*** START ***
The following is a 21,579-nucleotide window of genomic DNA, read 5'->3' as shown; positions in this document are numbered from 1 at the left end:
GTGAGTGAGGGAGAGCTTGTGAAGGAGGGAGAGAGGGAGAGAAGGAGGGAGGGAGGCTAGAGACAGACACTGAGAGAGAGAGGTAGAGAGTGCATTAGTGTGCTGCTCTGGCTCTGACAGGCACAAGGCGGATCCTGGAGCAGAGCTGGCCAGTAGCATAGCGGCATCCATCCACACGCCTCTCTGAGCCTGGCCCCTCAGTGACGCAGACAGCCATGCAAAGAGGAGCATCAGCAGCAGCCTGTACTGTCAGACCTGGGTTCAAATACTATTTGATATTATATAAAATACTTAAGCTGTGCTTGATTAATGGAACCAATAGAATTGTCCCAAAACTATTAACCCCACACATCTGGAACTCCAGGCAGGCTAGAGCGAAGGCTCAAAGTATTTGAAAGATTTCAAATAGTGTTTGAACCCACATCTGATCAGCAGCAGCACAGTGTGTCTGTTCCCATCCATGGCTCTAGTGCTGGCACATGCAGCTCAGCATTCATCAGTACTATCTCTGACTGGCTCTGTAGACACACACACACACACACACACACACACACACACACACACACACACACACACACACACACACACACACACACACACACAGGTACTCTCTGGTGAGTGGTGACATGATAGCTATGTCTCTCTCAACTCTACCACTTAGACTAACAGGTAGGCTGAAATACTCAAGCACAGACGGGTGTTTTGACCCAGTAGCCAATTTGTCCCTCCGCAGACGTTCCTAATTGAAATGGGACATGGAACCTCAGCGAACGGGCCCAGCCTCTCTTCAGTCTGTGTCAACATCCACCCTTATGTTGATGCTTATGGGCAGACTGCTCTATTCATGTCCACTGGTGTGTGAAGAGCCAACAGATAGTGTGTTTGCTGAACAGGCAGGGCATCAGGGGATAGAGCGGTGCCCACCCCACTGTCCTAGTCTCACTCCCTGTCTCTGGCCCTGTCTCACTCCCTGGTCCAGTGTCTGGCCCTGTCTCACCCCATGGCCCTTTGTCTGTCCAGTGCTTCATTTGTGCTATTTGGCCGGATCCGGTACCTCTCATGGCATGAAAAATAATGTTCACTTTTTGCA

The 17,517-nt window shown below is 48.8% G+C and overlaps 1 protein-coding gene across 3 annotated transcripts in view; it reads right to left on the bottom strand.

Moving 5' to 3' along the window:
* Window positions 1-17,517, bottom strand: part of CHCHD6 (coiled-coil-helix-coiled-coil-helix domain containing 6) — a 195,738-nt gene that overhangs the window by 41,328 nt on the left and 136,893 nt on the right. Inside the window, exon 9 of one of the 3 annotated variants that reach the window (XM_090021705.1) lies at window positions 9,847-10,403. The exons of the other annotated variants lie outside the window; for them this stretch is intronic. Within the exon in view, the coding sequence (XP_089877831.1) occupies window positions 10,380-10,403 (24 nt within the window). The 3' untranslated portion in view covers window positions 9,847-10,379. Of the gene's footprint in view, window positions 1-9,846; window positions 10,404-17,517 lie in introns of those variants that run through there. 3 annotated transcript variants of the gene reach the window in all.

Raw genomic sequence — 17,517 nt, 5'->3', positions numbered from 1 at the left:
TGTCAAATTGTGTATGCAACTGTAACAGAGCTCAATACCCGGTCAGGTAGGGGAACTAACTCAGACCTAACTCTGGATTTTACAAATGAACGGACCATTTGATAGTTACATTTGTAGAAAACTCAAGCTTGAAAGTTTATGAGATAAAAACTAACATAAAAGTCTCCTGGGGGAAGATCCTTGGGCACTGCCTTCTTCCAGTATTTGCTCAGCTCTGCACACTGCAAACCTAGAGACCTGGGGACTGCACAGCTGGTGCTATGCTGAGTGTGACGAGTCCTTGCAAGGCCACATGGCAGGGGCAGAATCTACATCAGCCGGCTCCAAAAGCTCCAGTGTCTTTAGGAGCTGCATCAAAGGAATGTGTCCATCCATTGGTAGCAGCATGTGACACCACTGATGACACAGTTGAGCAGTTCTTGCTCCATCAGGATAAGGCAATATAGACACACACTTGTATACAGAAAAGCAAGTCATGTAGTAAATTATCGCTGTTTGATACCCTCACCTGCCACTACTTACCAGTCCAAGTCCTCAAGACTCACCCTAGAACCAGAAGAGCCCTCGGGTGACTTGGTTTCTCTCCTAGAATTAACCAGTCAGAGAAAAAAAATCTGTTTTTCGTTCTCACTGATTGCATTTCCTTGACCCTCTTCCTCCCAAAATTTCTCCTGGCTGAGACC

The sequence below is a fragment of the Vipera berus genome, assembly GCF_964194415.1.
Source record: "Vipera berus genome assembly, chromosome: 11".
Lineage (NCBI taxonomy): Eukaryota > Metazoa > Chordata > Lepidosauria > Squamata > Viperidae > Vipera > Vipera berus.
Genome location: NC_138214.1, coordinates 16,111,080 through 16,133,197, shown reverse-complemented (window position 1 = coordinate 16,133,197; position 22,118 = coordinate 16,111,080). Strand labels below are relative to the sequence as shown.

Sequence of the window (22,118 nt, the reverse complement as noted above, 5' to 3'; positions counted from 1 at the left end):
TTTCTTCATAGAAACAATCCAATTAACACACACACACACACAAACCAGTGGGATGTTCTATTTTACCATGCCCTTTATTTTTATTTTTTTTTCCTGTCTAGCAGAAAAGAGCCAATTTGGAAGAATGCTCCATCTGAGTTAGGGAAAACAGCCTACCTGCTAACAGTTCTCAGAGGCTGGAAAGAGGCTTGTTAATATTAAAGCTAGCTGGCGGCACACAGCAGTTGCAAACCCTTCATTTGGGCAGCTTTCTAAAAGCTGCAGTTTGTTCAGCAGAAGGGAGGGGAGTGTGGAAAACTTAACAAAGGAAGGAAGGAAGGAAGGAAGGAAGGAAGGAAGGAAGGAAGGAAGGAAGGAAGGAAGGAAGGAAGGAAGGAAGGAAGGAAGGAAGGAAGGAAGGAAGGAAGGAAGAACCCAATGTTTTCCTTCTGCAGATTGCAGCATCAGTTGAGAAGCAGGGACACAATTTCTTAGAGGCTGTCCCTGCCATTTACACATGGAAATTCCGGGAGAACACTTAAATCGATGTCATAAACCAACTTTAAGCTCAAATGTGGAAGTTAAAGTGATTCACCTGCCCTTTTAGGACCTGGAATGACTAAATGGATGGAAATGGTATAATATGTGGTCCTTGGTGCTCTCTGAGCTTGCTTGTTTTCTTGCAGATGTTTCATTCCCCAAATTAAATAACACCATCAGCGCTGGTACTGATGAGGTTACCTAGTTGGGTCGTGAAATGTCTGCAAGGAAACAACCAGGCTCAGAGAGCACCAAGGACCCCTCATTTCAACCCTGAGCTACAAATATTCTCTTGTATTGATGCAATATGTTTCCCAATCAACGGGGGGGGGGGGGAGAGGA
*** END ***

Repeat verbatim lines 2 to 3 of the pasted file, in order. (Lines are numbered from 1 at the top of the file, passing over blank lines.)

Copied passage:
GTGAGTGAGGGAGAGCTTGTGAAGGAGGGAGAGAGGGAGAGAAGGAGGGAGGGAGGCTAGAGACAGACACTGAGAGAGAGAGGTAGAGAGTGCATTAGTGTGCTGCTCTGGCTCTGACAGGCACAAGGCGGATCCTGGAGCAGAGCTGGCCAGTAGCATAGCGGCATCCATCCACACGCCTCTCTGAGCCTGGCCCCTCAGTGACGCAGACAGCCATGCAAAGAGGAGCATCAGCAGCAGCCTGTACTGTCAGACCTGGGTTCAAATACTATTTGATATTATATAAAATACTTAAGCTGTGCTTGATTAATGGAACCAATAGAATTGTCCCAAAACTATTAACCCCACACATCTGGAACTCCAGGCAGGCTAGAGCGAAGGCTCAAAGTATTTGAAAGATTTCAAATAGTGTTTGAACCCACATCTGATCAGCAGCAGCACAGTGTGTCTGTTCCCATCCATGGCTCTAGTGCTGGCACATGCAGCTCAGCATTCATCAGTACTATCTCTGACTGGCTCTGTAGACACACACACACACACACACACACACACACACACACACACACACACACACACACACACACACACACACACACACACACAGGTACTCTCTGGTGAGTGGTGACATGATAGCTATGTCTCTCTCAACTCTACCACTTAGACTAACAGGTAGGCTGAAATACTCAAGCACAGACGGGTGTTTTGACCCAGTAGCCAATTTGTCCCTCCGCAGACGTTCCTAATTGAAATGGGACATGGAACCTCAGCGAACGGGCCCAGCCTCTCTTCAGTCTGTGTCAACATCCACCCTTATGTTGATGCTTATGGGCAGACTGCTCTATTCATGTCCACTGGTGTGTGAAGAGCCAACAGATAGTGTGTTTGCTGAACAGGCAGGGCATCAGGGGATAGAGCGGTGCCCACCCCACTGTCCTAGTCTCACTCCCTGTCTCTGGCCCTGTCTCACTCCCTGGTCCAGTGTCTGGCCCTGTCTCACCCCATGGCCCTTTGTCTGTCCAGTGCTTCATTTGTGCTATTTGGCCGGATCCGGTACCTCTCATGGCATGAAAAATAATGTTCACTTTTTGCA

The 17,517-nt window shown below is 48.8% G+C and overlaps 1 protein-coding gene across 3 annotated transcripts in view; it reads right to left on the bottom strand.